Variety of services, only one coffee shop on Larchmont 50 years ago

| October 3, 2013 | 0 Comments
IN THE OLD DAYS Larchmont had one coffee shop.

IN THE OLD DAYS Larchmont had one coffee shop.

TIME Magazine referred to Hancock Park as “a rundown section of Los Angeles” in an article about Muirfield Road resident Dan Blocker.

The article appeared just a few years after we started the Chronicle. It was hardly a rundown neighborhood, but it certainly was unassuming.

The social gathering place was either Safeway or Jurgensen’s. Perino’s was the headquarters of many charity events, Landis Department Store was the to-go place for summer jobs for teens.

Many of the houses had been built only 30 or 40 years earlier, but owners where covering the wood floors with wall-to-wall shag rugs and removing original fixtures with Sears Roebuck replacements.

Children were enrolled at the local public schools, and PTAs were flourishing.

Larchmont had only ONE coffee shop—Helen’s—until the Coffee Cup came along. Besides Safeway and Jurgensen’s, shoppers could find food at Lindy’s, Larchmart, Tom’s, Van de Kamps, Phil’s Phish Market and Pat Salter’s ice cream store. Theo Aerts Beauty Salon was a favorite with the ladies; others were Larchmont Beauty and the Golden Comb.

There were three banks, five dry cleaners, six real estate firms and a host of other services. Larchmont Blvd. also boasted a hobby shop, record store, millinery shop, rug emporium and a host of other services.

Religious leaders were the stalwarts of the community-such as Archbishop Roger Mahony, Rabbi Edgar Magnin and Rev. James Fifield. Attendance was at an all-time high, and shoppers were hard-pressed to find stores open on Sundays.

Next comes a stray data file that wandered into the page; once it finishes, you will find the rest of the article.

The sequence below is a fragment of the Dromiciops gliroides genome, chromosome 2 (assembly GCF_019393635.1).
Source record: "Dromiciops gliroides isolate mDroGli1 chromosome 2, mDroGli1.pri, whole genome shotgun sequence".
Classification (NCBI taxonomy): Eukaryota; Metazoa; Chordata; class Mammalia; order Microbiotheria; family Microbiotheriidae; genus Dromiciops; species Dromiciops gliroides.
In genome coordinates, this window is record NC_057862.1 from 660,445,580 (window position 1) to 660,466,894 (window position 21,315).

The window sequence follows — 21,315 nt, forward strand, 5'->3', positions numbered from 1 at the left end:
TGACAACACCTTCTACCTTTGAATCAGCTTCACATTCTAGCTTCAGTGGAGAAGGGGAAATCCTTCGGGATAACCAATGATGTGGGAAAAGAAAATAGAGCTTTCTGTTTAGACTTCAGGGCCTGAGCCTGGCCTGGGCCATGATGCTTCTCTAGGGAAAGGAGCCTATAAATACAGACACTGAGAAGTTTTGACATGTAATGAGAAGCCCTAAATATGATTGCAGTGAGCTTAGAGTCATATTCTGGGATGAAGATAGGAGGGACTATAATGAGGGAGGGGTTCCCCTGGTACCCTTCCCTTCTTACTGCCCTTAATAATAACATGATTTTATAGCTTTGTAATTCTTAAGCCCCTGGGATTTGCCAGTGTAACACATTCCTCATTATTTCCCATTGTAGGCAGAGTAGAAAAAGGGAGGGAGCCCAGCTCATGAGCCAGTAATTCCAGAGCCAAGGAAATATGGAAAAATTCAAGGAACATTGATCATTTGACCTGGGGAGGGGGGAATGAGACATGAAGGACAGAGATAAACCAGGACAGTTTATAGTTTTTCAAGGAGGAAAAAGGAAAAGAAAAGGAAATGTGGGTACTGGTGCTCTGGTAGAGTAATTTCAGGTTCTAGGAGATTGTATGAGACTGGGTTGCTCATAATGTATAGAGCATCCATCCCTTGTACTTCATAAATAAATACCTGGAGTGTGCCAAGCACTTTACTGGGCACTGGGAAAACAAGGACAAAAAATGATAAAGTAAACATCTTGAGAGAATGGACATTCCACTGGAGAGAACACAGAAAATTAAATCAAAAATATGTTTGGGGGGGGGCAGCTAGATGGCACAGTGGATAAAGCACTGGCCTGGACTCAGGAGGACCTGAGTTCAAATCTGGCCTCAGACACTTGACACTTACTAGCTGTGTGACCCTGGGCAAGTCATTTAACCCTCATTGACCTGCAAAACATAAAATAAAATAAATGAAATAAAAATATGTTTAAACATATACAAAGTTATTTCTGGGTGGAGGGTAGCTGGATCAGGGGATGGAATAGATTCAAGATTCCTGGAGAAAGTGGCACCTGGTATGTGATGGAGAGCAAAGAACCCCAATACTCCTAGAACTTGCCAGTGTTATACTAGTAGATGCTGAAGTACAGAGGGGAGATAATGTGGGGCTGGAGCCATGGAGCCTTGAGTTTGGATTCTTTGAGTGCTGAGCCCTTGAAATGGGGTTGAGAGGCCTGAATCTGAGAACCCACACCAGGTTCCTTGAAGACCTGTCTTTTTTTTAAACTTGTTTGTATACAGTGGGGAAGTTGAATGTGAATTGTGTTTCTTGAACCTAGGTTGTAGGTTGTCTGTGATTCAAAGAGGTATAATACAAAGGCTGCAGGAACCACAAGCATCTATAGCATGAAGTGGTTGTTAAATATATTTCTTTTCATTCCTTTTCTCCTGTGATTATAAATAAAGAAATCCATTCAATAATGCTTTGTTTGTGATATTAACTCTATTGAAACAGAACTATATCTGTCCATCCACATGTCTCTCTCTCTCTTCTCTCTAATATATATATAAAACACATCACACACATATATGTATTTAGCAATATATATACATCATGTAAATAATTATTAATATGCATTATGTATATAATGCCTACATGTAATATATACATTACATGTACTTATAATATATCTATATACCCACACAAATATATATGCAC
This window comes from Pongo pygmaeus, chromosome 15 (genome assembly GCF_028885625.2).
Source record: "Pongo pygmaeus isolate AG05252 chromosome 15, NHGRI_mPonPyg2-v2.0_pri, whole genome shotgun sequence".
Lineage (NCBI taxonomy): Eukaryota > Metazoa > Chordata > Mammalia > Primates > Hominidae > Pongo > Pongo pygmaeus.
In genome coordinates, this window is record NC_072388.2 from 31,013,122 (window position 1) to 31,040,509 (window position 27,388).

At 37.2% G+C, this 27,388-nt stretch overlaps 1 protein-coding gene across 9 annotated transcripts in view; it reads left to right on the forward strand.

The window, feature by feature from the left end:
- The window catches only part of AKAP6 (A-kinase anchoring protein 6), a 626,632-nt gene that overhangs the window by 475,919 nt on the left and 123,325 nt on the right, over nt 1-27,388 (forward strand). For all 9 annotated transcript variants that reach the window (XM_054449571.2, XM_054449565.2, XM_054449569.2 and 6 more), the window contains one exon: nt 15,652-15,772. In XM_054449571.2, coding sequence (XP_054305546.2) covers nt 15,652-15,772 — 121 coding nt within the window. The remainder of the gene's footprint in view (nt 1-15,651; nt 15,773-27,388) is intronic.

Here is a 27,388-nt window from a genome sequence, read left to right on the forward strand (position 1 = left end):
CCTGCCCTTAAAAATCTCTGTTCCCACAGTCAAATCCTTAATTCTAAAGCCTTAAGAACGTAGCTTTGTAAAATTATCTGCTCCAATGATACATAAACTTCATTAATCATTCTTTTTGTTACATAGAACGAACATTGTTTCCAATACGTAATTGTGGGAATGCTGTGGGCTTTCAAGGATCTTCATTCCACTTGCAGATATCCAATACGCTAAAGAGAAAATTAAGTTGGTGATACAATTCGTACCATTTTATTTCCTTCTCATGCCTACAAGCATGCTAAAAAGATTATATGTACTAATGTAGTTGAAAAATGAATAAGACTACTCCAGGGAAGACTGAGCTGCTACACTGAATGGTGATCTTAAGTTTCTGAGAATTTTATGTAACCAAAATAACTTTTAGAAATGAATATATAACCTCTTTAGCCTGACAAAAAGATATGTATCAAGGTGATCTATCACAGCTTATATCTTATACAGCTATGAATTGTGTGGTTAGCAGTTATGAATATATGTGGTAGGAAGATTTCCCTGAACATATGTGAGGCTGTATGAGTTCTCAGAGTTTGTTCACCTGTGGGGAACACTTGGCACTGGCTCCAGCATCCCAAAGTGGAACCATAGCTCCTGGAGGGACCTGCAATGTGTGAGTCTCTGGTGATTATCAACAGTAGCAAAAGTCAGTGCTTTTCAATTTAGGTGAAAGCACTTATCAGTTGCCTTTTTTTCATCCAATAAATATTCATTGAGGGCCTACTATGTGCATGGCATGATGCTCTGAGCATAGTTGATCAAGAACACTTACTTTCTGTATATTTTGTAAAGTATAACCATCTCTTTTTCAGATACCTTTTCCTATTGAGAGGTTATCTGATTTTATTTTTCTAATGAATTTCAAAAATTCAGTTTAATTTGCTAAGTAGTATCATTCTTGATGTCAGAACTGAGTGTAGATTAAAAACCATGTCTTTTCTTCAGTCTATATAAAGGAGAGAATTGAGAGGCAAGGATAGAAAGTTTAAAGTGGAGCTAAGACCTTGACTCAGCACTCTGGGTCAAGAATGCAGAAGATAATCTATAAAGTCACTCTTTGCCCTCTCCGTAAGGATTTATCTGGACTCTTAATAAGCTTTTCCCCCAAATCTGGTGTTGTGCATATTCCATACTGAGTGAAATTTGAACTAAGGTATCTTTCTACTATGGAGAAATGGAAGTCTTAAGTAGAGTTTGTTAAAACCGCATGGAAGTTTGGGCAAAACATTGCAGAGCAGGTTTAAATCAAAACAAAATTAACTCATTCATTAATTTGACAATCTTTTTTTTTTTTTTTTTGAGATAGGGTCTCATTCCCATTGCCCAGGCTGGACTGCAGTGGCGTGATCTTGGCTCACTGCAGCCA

DELIVERY SERVICE was one of the bonuses for shoppers at Balzer's, which was later purchased by Jurgensen's Grocery.                                                                                Photo courtesy of Erik Crespo

DELIVERY SERVICE was one of the bonuses for shoppers at Balzer’s, which was later purchased by Jurgensen’s Grocery.                           Photo courtesy of Erik Crespo

Three gas stations on Larchmont Blvd. provided drivers with their 29 cent-a-gallon gas, but Al O’Neal’s station gave way to an off-street parking lot, and Bank of America is where Richfield Station used to be.

A commercial strip dividing Hancock Park from Windsor Square, the Village in the 1960s met everyone’s needs. Its variety of stores and services drew nearby residents. Even the rise in the cost of parking, from a nickel to 10 cents an hour, didn’t deter the local populace.


Category: Real Estate

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